Scientists have identified a new structural form of the protein that is mutated in Gaucher disease, providing important information on how the disease may be treated, according to a paper to be published in the February 2007 issue of Nature Chemical Biology.
Gaucher disease arises from the inability of cells to hydrolyze a particular lipid, leading to liver dysfunction among other serious problems. One emerging treatment for this disease is enzyme enhancement therapy, in which helper small molecules assist a disabled protein in performing its normal function. The success in identifying the appropriate helper molecules, however, depends on knowing what the enzyme looks like.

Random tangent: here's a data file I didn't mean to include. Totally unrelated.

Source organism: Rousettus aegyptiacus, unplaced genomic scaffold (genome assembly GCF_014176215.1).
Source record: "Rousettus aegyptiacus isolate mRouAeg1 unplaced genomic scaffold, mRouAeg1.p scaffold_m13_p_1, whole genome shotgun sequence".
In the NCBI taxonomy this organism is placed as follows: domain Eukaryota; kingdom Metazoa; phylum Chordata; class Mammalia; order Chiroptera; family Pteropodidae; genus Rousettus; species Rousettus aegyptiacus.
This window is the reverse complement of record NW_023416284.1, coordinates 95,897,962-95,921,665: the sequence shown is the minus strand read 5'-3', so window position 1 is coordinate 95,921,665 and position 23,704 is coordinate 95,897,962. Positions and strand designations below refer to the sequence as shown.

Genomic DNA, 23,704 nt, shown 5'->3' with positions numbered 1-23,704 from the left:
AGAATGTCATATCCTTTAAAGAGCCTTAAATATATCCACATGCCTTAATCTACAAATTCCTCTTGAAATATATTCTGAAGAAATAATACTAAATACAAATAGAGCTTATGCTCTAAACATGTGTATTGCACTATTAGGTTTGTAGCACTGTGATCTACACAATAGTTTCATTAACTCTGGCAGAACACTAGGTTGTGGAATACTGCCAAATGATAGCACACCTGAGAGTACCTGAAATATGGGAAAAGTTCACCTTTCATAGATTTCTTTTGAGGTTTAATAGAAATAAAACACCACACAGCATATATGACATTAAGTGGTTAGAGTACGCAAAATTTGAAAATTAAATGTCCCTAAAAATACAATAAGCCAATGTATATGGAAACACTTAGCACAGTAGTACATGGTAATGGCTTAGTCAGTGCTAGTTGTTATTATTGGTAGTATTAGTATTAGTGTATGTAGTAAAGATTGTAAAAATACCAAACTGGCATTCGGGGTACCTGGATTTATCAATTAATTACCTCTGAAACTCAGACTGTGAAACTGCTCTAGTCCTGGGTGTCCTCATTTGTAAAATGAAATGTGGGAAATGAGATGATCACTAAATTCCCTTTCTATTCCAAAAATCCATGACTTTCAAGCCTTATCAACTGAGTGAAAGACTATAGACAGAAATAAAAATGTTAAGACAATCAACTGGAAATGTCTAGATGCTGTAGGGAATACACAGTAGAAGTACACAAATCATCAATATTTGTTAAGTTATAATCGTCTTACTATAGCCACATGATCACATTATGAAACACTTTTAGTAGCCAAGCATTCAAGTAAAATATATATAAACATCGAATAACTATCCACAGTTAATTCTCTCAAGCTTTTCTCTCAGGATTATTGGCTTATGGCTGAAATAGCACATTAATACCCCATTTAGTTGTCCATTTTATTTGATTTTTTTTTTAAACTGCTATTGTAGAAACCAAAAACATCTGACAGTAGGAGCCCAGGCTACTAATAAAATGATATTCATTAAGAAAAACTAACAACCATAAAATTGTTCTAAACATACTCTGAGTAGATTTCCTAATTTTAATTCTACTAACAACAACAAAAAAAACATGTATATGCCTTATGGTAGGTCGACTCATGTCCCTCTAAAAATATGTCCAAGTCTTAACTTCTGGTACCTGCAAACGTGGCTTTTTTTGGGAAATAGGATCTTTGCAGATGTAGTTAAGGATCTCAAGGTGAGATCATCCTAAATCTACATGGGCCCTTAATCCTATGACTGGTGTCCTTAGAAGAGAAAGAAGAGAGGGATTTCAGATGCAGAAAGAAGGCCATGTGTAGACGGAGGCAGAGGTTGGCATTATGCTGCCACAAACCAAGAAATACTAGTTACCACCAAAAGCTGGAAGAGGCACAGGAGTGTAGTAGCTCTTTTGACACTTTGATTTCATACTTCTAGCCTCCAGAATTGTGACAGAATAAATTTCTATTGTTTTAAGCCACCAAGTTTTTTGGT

Petsko and colleagues have discovered that the enzyme acid-beta-glucosidase, mutations of which directly cause Gaucher disease, can exist in two different states. The 'inactive' structure had already been seen, but was not useful in designing new treatments. The authors now report the 'active' structure of the enzyme which is needed for cells to function normally. Gaucher disease is a serious disorder that needs improved treatments. By knowing what the active form of the enzyme looks like, scientists will be able to design molecules that help this protein more effectively.
Gregory A. Petsko (Brandeis University, Waltham, MA, USA)
Abstract available online.
(C) Nature Chemical Biology press release.
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